Movie review of “Creed”: In the latest “Rocky” picture, Sylvester Stallone plays a supporting role, serving as trainer and adviser and counselor to the hero (Michael B. Jordan), Apollo Creed’s son. Rating: 3 stars out of 4.

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He just can’t let him go.

After nearly 40 years, Sylvester Stallone just can’t quit Rocky Balboa.

In the latest “Rocky” picture, “Creed,” the seventh since 1976 when the Italian Stallion first climbed into the ring, Rocky is a supporting character. He stands on the sidelines, serving as trainer and adviser and counselor to the hero, a hungry young boxer named Adonis Johnson (Michael B. Jordan), who later takes on the last name of his father, Apollo Creed.

Movie Review ★★★  

‘Creed,’ with Michael B. Jordan, Sylvester Stallone, Tessa Thompson, Anthony Bellew. Directed by Ryan Coogler, from a screenplay by Coogler and Aaron Covington. 133 minutes. Rated PG-13 for violence, language and some sensuality. Several theaters.

Rocky has passed the torch. No more fighting for the old man. Except …

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Except — title change aside — “Creed” is a “Rocky” movie to its core. The hero’s name is different, but his character arc is the one fans of the series know oh so well:

To rise from obscurity.

To get a shot at the title.

To pummel and be pummeled.

To go the distance.

It’s been that way from the very first “Rocky,” a picture that’s the template for “Creed.”

Jordan and director Ryan Coogler, reunited after winning great praise for their work in 2013’s “Fruitvale Station,” work effectively to make the picture their own.

Jordan’s character, born after Apollo died, didn’t even know who his father was for much of his youth. His mother was a woman with whom the married Apollo had an affair. He’s embittered by having grown up fatherless in juvenile facilities. He’s a self-taught fighter who, when he learns who his dad was, travels from his home in L.A. to Philadelphia to seek out the man who fought, then befriended his father long ago.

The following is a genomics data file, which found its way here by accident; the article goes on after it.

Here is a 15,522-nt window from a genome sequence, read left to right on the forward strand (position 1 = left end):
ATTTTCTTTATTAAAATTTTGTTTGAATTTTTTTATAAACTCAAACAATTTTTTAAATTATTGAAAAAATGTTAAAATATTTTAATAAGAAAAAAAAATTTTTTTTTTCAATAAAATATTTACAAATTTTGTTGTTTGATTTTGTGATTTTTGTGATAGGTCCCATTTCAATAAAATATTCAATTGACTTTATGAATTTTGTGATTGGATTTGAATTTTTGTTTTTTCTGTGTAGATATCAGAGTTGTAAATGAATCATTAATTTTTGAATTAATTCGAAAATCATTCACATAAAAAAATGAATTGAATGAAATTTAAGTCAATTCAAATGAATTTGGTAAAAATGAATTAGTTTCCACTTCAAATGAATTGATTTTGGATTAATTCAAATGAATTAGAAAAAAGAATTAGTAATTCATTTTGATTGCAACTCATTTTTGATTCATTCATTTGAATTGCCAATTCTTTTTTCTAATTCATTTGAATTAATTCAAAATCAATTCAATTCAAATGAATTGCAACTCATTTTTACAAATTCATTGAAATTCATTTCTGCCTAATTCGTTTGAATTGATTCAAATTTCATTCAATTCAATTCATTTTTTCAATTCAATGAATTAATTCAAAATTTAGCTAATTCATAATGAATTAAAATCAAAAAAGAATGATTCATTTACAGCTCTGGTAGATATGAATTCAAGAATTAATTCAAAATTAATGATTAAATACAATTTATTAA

He wants to follow in his dad’s footsteps, but at first wants to do so under the name Johnson in hopes of escaping his father’s shadow. He has a chip on his shoulder, but he’s, at bottom, a good-hearted striver. Rocky relates to that quality in the kid and so agrees to train him.

Off on the sidelines, Stallone works quietly. Building on the mood he established in 2006’s “Rocky Balboa,” he turns his performance into a meditation on aging and loss. His pal Paulie is dead. His beloved Adrian is dead. He’s gray and slowed by the passage of the years, and late in the movie disease is added to the equation. But he’s no caricature. Stallone loves this character, feeling a kinship to him at a deep emotional level. Bringing some of the most subtle acting of his career to his portrayal, he invests Rocky with dignity and an affecting melancholy.

The circumstances by which the championship fight comes to pass are as unbelievable as ever, and the climactic bout is another knockdown, drag-out affair that would have killed both fighters in real life,

Bill Conti’s famous “Rocky” theme is injected, briefly and subtly, and once more our heroes ascend, slowly, the so-called Rocky steps in Philly.

The movie’s tropes are comforting in their familiarity. The tale of a decent hero fighting long odds never gets old.